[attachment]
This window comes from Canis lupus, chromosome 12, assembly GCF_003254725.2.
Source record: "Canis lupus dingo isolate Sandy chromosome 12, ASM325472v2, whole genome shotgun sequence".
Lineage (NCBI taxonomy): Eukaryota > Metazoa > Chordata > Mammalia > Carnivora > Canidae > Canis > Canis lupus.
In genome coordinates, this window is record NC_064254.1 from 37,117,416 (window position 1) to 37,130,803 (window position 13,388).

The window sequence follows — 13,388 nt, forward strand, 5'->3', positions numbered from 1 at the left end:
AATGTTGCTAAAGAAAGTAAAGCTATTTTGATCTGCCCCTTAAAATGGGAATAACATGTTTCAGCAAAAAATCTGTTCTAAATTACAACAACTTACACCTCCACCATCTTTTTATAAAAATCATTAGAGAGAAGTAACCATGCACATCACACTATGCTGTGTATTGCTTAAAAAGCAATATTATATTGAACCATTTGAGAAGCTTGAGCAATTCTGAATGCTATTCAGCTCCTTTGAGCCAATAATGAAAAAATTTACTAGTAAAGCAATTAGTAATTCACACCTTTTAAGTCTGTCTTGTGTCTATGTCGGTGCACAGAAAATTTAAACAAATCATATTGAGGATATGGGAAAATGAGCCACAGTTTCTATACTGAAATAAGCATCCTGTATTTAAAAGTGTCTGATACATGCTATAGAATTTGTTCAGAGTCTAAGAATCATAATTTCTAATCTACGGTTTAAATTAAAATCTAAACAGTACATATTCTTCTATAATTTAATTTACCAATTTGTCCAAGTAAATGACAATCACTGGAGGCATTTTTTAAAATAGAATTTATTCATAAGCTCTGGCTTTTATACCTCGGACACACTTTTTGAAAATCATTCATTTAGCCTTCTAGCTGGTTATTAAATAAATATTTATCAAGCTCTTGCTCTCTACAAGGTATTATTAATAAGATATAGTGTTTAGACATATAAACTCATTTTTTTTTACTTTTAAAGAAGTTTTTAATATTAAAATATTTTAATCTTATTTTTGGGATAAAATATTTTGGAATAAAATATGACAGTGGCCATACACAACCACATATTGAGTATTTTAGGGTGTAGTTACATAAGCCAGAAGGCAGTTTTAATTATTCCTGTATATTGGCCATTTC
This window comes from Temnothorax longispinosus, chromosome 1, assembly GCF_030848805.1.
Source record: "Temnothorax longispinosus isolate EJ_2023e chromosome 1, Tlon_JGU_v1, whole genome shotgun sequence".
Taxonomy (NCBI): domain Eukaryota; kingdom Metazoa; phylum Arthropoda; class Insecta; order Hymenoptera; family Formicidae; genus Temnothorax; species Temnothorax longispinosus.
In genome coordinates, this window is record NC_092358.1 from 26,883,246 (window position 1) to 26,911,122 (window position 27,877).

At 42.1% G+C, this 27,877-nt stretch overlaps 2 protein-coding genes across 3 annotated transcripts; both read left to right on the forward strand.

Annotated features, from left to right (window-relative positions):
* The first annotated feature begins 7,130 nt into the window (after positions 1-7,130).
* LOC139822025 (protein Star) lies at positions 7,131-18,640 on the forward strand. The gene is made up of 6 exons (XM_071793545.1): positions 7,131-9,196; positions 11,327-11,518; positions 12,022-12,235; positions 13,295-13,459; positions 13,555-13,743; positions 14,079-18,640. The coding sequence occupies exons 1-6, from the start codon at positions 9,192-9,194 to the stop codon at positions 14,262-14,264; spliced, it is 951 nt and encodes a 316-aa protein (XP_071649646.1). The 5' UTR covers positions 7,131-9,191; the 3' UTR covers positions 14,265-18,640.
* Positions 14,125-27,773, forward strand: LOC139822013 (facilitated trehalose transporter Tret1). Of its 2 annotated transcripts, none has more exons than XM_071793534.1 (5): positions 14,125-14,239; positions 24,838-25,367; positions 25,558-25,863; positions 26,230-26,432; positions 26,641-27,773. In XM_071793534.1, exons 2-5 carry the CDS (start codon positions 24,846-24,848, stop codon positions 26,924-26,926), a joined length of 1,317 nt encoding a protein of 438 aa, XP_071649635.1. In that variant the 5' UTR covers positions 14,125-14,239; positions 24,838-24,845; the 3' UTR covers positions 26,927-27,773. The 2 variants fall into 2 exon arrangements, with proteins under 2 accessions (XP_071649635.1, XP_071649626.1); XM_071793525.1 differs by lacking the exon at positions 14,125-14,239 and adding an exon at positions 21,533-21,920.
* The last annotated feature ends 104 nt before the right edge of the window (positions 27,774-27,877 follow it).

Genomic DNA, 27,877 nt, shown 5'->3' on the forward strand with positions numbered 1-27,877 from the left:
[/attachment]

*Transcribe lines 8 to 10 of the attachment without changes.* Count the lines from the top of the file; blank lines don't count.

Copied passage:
Source record: "Temnothorax longispinosus isolate EJ_2023e chromosome 1, Tlon_JGU_v1, whole genome shotgun sequence".
Taxonomy (NCBI): domain Eukaryota; kingdom Metazoa; phylum Arthropoda; class Insecta; order Hymenoptera; family Formicidae; genus Temnothorax; species Temnothorax longispinosus.
In genome coordinates, this window is record NC_092358.1 from 26,883,246 (window position 1) to 26,911,122 (window position 27,877).